This week: Glencoe

Tragically, massacres have been a regular feature of human conflict – and locations as varied as Amritsar and Srebrenica, Rwanda and Guatemala, Malmedy and My Lai have all earned their places in the annals of infamy. But while examples of indiscriminate mass killing may sadly be relatively commonplace, each has…

This week: River finds

It seems less obvious today, as we hurtle about the country using modern road and rail networks, but river crossings were once dangerous places. In ancient times, rites in the form of prayers and sacrifices would be performed to appease the river gods and to improve the chances that goods…

This week: Fortresses and invasions

Those with even a cursory knowledge of ancient history will recall that Julius Caesar made his first expedition to Britain in 55 BC. Others may also be aware that the process of Rome's permanent conquest of Britannia did not begin until 43 AD, during the reign of Emperor Claudius.…

This week: Ancient technology

One of the exciting things about archaeology is that, just occasionally, something truly extraordinary comes along which radically changes the way we think about the past. One such moment came in 1900, when sponge divers working around the Greek island of Antikythera happened upon a shipwreck containing the single most…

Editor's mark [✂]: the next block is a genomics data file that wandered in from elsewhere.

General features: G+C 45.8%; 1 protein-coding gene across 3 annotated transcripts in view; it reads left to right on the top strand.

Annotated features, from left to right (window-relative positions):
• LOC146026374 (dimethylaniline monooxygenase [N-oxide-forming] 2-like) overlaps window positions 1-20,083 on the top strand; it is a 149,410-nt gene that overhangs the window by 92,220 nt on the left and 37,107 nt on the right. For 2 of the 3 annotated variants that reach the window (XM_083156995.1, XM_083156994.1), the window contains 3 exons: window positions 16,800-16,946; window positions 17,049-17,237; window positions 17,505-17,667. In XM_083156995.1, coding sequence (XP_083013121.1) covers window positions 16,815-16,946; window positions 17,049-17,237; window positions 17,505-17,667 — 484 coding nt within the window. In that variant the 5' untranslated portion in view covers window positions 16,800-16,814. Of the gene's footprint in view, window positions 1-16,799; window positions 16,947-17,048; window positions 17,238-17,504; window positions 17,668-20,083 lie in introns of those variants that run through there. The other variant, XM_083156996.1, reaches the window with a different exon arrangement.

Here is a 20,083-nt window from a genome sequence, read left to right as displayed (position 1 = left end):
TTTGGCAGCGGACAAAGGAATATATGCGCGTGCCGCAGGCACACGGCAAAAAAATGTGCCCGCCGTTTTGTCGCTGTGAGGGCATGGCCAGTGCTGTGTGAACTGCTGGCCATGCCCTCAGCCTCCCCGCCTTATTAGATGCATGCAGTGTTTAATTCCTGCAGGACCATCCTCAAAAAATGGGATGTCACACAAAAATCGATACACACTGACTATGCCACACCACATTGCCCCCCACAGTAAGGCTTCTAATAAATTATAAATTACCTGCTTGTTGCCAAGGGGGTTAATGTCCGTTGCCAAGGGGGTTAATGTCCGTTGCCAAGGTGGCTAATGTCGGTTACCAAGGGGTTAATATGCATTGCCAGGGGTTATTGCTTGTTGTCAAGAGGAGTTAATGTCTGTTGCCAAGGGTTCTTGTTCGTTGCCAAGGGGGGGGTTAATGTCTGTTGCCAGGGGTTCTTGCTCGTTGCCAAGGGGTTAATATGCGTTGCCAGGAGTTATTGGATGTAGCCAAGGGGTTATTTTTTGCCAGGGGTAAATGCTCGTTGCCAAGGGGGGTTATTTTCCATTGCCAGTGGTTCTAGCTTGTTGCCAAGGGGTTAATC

This week: prisoners of war

Millions of us grew up on stories of bravery among prisoners of war in the Second World War. What is less well known is that brutal treatment of British POWs was a feature of the 1914-18 conflict too. In all, 171,720 Tommies and their officers were captured during the First…

This week: Nelson

Who is Britain's greatest military hero? In a poll of the general public, Arthur Wellesley, 1st Duke of Wellington, came in third place on 11%. In second, on 19%, was Field Marshal Bernard Montgomery. But the clear leader – with 27% of the vote – was Horatio Nelson, the inspirational…

This week: experimental archaeology

The word 'experimental' can be confusing, or even alarming. It suggests an area of activity in which people are pushing at boundaries, or acting somehow without official approval. Attached to the word 'archaeology', however, it simply denotes a field of academic study that uses controlled experiments to provide a…

This week: Castles

The most expensive secular building of its day, Dover Castle was described by the 13th-century chronicler Matthew Paris as 'the key of England'. But though its imposing fortifications tower over the shortest sea crossing between Britain and the European mainland, it wasn't built in response to any threat of imminent…

This week: Feasts

Britain pulled out the red carpet last weekend, as world leaders arrived in Cornwall for this year's G7 summit. It wasn't the first time in history that power and pleasure have been so mixed, however. Indeed, last week's gathering would have seemed strangely familar to the 6,000 Englishmen and women…

This week: Nero

He was enthroned as Roman emperor at just 16. But history has not been kind to Nero's reputation. According to the surviving sources, he was a matricide and a multiple wife-murderer, and he also stands accused of various other horrific crimes and misdemeanours. So does Nero's name really deserve to…